Are Apps Killing the Video Game Industry?
Over the past year or so, Nintendo has taken a fairly predictable approach in its reaction to the rise of app-based gaming. The bite-sized titles, company officials would say nonchalantly whenever asked, could be a fun diversion, but didn't compare to the deeper experience of the more feature-rich games on its mobile devices.
These days, the company sounds a lot more concerned.
“Game development is drowning,” said Nintendo president Satoru Iwata at the recent Game Developers Conference. “Until now, there has always been the ability to make a living (making games). Will that still be the case moving forward?"
Iwata was particularly outspoken about his fear that the explosion in cheap and free apps (like those found on the Apple iPhone and iPad) and social network games has devalued game development and could eventually put the industry at risk. He also took a pointed swipe at the gaming philosophies of both fields.
“Smart phones and social network platforms are not at all like our (industry),” he told developers. “These verticals have no motivation to maintain the high value of video games. For them, content is something that is created by someone else. Quantity is what makes the money for them. Quantity is how they profit. The quality of video game software does not matter to them. … The fact is, what we produce has value and we should protect that value.”
"We are absolutely reaching out to the independent developer. … Where we've drawn the line is we are not looking to do business today with the garage developer. In our view, that’s not a business we want to pursue."
The comments took many people in the industry by surprise. Some felt the remarks were sour grapes from a company that is facing the most serious competition it has ever faced. Others noted there was truth in the words that underscored the fear mainstream developers are feeling: That the race to the bottom in app pricing is teaching consumers that games have little to no value.
It's a lesson that the adult entertainment and music industries have both learned the hard way.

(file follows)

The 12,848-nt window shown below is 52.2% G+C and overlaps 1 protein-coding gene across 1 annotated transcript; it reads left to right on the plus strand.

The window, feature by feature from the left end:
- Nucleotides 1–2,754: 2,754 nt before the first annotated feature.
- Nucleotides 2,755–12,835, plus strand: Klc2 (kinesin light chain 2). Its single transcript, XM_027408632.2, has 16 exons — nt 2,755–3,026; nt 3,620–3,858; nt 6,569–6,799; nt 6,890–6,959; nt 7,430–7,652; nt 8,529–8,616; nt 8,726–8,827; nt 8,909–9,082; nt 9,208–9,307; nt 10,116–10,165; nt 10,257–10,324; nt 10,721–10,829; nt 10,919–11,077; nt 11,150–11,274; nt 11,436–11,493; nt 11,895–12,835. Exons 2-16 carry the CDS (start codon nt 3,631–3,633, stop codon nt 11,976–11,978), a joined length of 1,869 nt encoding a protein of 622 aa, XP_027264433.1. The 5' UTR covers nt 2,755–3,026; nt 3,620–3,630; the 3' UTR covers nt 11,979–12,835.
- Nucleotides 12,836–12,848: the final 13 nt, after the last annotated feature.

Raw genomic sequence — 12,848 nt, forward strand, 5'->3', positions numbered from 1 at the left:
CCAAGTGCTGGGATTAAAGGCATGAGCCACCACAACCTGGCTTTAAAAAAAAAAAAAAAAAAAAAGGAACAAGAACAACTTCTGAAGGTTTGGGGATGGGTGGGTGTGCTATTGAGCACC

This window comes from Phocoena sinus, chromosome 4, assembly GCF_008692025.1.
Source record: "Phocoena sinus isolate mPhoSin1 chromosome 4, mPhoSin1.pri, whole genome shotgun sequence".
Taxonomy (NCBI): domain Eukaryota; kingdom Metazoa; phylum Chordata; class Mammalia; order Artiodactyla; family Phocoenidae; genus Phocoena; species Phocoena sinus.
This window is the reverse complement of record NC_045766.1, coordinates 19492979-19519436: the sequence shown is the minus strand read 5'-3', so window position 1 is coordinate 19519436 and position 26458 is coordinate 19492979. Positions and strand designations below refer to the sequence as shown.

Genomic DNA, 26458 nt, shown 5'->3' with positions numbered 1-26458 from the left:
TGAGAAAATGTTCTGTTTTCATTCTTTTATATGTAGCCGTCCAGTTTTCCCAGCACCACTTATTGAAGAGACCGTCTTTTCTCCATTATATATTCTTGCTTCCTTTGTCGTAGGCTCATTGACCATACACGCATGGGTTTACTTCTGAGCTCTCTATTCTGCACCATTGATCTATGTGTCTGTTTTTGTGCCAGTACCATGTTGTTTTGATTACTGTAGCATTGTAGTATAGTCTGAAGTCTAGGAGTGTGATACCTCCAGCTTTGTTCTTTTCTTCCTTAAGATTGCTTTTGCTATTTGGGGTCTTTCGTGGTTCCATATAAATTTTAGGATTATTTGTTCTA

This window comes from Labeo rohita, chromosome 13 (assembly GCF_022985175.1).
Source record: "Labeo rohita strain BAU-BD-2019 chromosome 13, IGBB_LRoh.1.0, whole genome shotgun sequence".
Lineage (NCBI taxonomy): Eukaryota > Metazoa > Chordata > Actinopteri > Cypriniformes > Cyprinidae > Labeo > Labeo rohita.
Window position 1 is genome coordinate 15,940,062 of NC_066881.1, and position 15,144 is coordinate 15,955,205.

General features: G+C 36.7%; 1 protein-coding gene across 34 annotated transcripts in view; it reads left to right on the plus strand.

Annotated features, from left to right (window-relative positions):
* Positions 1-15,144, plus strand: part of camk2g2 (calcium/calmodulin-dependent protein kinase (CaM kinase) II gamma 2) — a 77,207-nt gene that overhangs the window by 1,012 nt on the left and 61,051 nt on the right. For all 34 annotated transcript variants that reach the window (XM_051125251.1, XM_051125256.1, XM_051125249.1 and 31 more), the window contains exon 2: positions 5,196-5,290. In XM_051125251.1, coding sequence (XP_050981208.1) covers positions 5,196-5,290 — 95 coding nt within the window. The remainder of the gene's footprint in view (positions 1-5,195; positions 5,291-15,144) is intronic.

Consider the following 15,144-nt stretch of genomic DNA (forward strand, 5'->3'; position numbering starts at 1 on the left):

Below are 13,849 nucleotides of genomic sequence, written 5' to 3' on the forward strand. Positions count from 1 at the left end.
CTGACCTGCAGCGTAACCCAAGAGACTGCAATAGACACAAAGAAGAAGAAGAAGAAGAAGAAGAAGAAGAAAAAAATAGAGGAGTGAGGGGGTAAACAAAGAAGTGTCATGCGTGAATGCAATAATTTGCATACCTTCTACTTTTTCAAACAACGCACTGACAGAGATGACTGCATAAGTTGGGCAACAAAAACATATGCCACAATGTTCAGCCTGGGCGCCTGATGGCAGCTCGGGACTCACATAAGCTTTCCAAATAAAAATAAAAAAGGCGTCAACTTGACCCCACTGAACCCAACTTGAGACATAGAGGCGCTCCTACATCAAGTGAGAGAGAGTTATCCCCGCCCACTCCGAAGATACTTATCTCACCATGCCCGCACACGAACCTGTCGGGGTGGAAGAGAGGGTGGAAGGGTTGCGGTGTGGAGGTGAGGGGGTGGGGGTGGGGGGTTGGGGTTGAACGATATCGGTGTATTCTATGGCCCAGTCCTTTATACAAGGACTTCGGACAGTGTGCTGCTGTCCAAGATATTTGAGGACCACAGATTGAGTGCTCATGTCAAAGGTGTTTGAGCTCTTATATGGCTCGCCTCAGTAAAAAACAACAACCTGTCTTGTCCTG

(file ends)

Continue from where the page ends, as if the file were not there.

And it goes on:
"Take a look at the music industry," notes Nintendo of America president Reggie Fils-Aime, who adds that Iwata's comments were not aimed at a specific company. "We want consumers to see value in the software, whatever that appropriate value is. And we want to see that value maintained over time."
Some developers of apps and social games say they understood the thrust of Nintendo's argument. The company is, after all, hardly alone in voicing this sort of opinion. However, they said, the brush strokes in statements like Iwata's are too wide and don't factor in the industry veterans who are exploring the new spaces.
"I have seen the strip miners and their entry into games. I have seen them exploit technology and new platforms not for the purpose of crafting beautiful creative works but rather taking the audience for all they can get," said designer Brenda Brathwaite. "Like you, we want good gameplay, we want compelling experiences, we want casual, and we want hardcore. We want to make a great game for the 43-year-old Facebook Mom, because — damn it — she deserves a great game, too.
"We are not the ones making what some of you call 'evil games' but rather the first … wave, the Marines storming the beach to take our medium, our culture, and our potential back."
While Nintendo, like Microsoft and Sony, has launched an online store offering smaller games that cost significantly less than major retail releases, the company has not shown interest in reaching out to the garage development community that is thriving on the iPhone and Facebook.
"I would separate out the true independent developer vs. the hobbyist," says Fils-Aime. "We are absolutely reaching out to the independent developer. … Where we've drawn the line is we are not looking to do business today with the garage developer. In our view, that’s not a business we want to pursue."
The company instead hopes to re-engage audiences with innovative technology and games that take advantage of that technology with the 3DS, which hits U.S. shelves on March 27. The system sold out quickly in Japan and is expected to do so here as well.
Nintendo, however, says it is determined to avoid the constant sell-out situation it faced with the Wii upon that system's launch.
"Our goal is not to have that situation," says Fils-Aime. "Our goal is to be able to meet the needs of every consumer beginning with Day One of the launch."